There was still work to do. The water in the bilge was over my ankles and needed to be pumped out to lighten the boat. I pulled the plastic bilge pump out of the rubble and managed to dig a little hole in the calf-deep pile of supplies that had flown out onto the floor. I gave Robert the outlet tube to hold out the peephole. When the wind pushed us onto a port side and the water pooled under the inlet, I pumped like mad hoping the pink and yellow pudding mix that had spilled wouldn’t gum up the pump.
A pinging noise insinuated itself into my busy brain, like the noise of a wire attached to a drumhead being plucked. It had to be the rigging popping. I tensed, waiting for the mast to fall.
At last, the wind shifted to the south and the barometer began to rise. The direction of the wind moved around further so it was moderated by the lighthouse hill. The water began to calm down, but much too slowly. The rain and spray still drenched the boat.
About four o’clock in the afternoon, we could see the other boats and the shore again. We were half way across the harbor from where we started. The Luly, with the Shishami in tow, had dragged to a position between the shore and us. The Goldcoaster was very near the north shore, but apparently anchored, and the Locura was on the beach. The harbor entrance lights and towers were gone, several walls had collapsed. Everything we could see was a mess. The boatyard tools and supplies were scattered for a mile or so along the shore.
Inside Valhalla the radio direction finder lay on the floor, covered with pudding mix. The food we had bought for our trip lay under my feet, soaked with seawater, labels falling off the cans. All garbage now. But the hull seemed undamaged and the water level in the bilge was low. And we were not seriously injured.
At about five o’clock, the wind had died enough for us to go on deck. Most of the damage was on the bow. The collision with Goldcoaster had smashed the bow pulpit but the hull was undamaged. During the storm, one of the mooring line cleat bolts broke. With only one bolt, the line spun off. When the line went taut and the knot was pulled up inside to hold us temporarily but the force broke the side of the hawser, leaving a jagged edge that quickly cut through the nylon line.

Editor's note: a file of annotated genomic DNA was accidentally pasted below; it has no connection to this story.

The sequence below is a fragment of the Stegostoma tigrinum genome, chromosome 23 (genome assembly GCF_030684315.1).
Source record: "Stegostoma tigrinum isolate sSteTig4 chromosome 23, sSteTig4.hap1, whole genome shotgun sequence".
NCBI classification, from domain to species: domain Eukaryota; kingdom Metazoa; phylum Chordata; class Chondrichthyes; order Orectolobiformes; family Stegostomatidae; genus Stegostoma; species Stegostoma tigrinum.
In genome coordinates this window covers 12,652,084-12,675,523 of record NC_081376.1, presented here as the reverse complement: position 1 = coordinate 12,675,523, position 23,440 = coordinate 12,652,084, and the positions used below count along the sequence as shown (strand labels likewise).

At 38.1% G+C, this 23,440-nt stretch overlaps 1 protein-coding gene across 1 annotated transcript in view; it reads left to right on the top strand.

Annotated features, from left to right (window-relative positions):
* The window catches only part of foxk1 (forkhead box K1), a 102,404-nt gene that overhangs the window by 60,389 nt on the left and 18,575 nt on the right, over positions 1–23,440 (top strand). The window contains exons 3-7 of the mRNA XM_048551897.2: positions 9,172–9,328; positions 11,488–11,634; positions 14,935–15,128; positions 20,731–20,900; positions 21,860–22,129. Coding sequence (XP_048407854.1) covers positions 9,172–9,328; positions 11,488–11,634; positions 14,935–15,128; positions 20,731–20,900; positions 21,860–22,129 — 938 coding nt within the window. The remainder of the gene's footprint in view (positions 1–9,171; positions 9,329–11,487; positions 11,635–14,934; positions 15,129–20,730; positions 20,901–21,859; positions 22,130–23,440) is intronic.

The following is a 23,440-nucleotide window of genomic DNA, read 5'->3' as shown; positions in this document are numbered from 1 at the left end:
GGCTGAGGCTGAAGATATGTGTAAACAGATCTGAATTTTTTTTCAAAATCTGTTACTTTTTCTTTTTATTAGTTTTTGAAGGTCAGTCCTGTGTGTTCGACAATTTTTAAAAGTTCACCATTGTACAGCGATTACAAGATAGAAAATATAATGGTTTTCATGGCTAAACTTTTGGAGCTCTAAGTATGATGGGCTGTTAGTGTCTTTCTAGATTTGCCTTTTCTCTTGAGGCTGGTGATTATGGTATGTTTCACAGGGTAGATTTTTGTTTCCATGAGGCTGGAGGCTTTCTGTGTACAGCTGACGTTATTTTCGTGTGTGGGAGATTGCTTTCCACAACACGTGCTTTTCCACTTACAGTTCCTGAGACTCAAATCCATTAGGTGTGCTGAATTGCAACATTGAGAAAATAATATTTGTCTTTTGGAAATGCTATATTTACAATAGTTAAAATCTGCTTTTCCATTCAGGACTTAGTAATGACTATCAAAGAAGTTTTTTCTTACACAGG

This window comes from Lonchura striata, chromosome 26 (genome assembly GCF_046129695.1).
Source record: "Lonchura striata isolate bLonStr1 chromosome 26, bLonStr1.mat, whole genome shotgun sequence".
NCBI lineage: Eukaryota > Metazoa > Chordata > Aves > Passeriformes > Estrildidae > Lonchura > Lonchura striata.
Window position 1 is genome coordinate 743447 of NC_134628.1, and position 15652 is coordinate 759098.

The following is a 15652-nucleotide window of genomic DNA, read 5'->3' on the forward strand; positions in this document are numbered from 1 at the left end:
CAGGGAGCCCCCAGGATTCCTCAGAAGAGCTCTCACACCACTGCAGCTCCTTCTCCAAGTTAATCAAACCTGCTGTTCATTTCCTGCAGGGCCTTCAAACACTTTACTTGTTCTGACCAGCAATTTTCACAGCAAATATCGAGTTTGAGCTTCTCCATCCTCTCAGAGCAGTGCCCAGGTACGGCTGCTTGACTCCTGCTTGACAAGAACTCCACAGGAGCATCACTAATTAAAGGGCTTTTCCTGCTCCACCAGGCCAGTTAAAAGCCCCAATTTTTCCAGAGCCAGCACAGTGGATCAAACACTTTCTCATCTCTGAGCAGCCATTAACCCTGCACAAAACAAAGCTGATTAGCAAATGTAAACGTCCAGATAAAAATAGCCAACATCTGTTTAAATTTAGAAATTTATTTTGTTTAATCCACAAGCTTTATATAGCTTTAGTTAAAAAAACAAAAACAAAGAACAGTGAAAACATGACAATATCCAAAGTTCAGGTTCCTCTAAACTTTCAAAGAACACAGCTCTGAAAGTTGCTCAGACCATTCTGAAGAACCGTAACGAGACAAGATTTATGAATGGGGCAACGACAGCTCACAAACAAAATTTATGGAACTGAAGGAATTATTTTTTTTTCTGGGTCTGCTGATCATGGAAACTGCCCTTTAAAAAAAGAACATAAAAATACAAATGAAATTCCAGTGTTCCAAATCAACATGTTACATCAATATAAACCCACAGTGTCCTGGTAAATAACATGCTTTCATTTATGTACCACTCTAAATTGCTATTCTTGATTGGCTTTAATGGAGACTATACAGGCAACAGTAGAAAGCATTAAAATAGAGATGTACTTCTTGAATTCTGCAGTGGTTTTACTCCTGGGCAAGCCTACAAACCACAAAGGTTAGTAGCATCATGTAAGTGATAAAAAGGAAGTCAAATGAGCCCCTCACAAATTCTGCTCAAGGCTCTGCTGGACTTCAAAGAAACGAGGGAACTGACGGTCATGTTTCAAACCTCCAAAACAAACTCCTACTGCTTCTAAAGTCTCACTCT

One halyard was loose and tangled, and the lower shrouds were sagging. The dingy was still with us, dangling underwater, with only one of its three lines still intact. We turned it over, and bailed it out. Then, we pulled in our remaining anchor line past where it had begun to chafe and tied it off again.
On land, all the palm-roofed palapas had been destroyed and the hillsides were stripped of vegetation. As daylight faded, we scavenged something to eat from the mess, and found a relatively dry hole in the bow, soggy but not dripping, and lay down, exhausted. We fell asleep with the clear, star-studded sky swaying past the open hatch, as if nothing unusual had happened that day.
The next day, we rowed ashore. The large powerboat that had had been in the cradle next to ours in the boatyard lay smashed twenty feet from its support. Our decision had been a wise one.
Inland, most of the buildings only had minor damage. The trees and bushes were stripped and shredded. The streets were full of rubble, but the injured people had been moved to safety.
I knew my mother would be worried, so we searched the town for an operating telephone. At last, I dialed, eager to share my adventure and survival.
“Hi, Mom.” She was surprised to hear my voice. “I just called to let you know we are OK. The cyclone was a real doozy, though. We had some tight moments, but the boat is fine, and so are we.”
After a moment’s silence, she said, “What cyclone?”
Author’s note: The storm which hit Mazatlan on October 11, 1969, had spun off of a bigger but less intense one out to sea being tracked by U.S. meteorologists via satellites. That one had winds to 60 mph. It did not touch land and did little damage. The Mazatlan storm was a local, intense storm that was not even felt sixty miles south. Average wind velocity at the height of the storm was 90 to 100 mph. according to one of the larger boats in the harbor. The airport, which is 17 miles south of town, reported gusts of up to 130 mph.
After the storm, we decided a larger boat might be safer and we sailed back to San Diego, but that’s another story.